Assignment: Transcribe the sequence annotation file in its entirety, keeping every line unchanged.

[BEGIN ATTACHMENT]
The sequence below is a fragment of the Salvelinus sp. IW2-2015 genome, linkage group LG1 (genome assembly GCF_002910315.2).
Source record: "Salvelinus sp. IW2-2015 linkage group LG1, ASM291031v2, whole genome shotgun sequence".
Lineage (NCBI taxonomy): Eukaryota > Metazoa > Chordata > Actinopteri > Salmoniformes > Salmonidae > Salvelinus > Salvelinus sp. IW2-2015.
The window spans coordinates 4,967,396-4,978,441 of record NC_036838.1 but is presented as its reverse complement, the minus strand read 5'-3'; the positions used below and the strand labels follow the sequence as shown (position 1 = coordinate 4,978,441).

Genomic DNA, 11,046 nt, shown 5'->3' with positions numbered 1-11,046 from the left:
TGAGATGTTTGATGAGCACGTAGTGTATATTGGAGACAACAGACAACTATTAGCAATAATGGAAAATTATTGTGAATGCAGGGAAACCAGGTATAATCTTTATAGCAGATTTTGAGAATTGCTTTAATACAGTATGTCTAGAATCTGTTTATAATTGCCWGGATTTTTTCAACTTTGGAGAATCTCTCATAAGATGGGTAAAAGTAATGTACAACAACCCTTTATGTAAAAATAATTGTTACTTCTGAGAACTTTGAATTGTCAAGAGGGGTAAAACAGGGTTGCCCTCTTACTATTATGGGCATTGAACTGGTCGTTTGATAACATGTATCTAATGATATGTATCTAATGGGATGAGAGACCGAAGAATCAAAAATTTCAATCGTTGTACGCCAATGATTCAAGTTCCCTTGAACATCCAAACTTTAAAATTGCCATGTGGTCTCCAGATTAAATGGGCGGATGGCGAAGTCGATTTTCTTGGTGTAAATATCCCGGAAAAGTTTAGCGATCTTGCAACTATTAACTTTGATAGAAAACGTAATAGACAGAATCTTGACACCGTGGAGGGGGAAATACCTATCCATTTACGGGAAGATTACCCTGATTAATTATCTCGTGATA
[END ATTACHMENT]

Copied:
The sequence below is a fragment of the Salvelinus sp. IW2-2015 genome, linkage group LG1 (genome assembly GCF_002910315.2).
Source record: "Salvelinus sp. IW2-2015 linkage group LG1, ASM291031v2, whole genome shotgun sequence".
Lineage (NCBI taxonomy): Eukaryota > Metazoa > Chordata > Actinopteri > Salmoniformes > Salmonidae > Salvelinus > Salvelinus sp. IW2-2015.
The window spans coordinates 4,967,396-4,978,441 of record NC_036838.1 but is presented as its reverse complement, the minus strand read 5'-3'; the positions used below and the strand labels follow the sequence as shown (position 1 = coordinate 4,978,441).

Genomic DNA, 11,046 nt, shown 5'->3' with positions numbered 1-11,046 from the left:
TGAGATGTTTGATGAGCACGTAGTGTATATTGGAGACAACAGACAACTATTAGCAATAATGGAAAATTATTGTGAATGCAGGGAAACCAGGTATAATCTTTATAGCAGATTTTGAGAATTGCTTTAATACAGTATGTCTAGAATCTGTTTATAATTGCCWGGATTTTTTCAACTTTGGAGAATCTCTCATAAGATGGGTAAAAGTAATGTACAACAACCCTTTATGTAAAAATAATTGTTACTTCTGAGAACTTTGAATTGTCAAGAGGGGTAAAACAGGGTTGCCCTCTTACTATTATGGGCATTGAACTGGTCGTTTGATAACATGTATCTAATGATATGTATCTAATGGGATGAGAGACCGAAGAATCAAAAATTTCAATCGTTGTACGCCAATGATTCAAGTTCCCTTGAACATCCAAACTTTAAAATTGCCATGTGGTCTCCAGATTAAATGGGCGGATGGCGAAGTCGATTTTCTTGGTGTAAATATCCCGGAAAAGTTTAGCGATCTTGCAACTATTAACTTTGATAGAAAACGTAATAGACAGAATCTTGACACCGTGGAGGGGGAAATACCTATCCATTTACGGGAAGATTACCCTGATTAATTATCTCGTGATA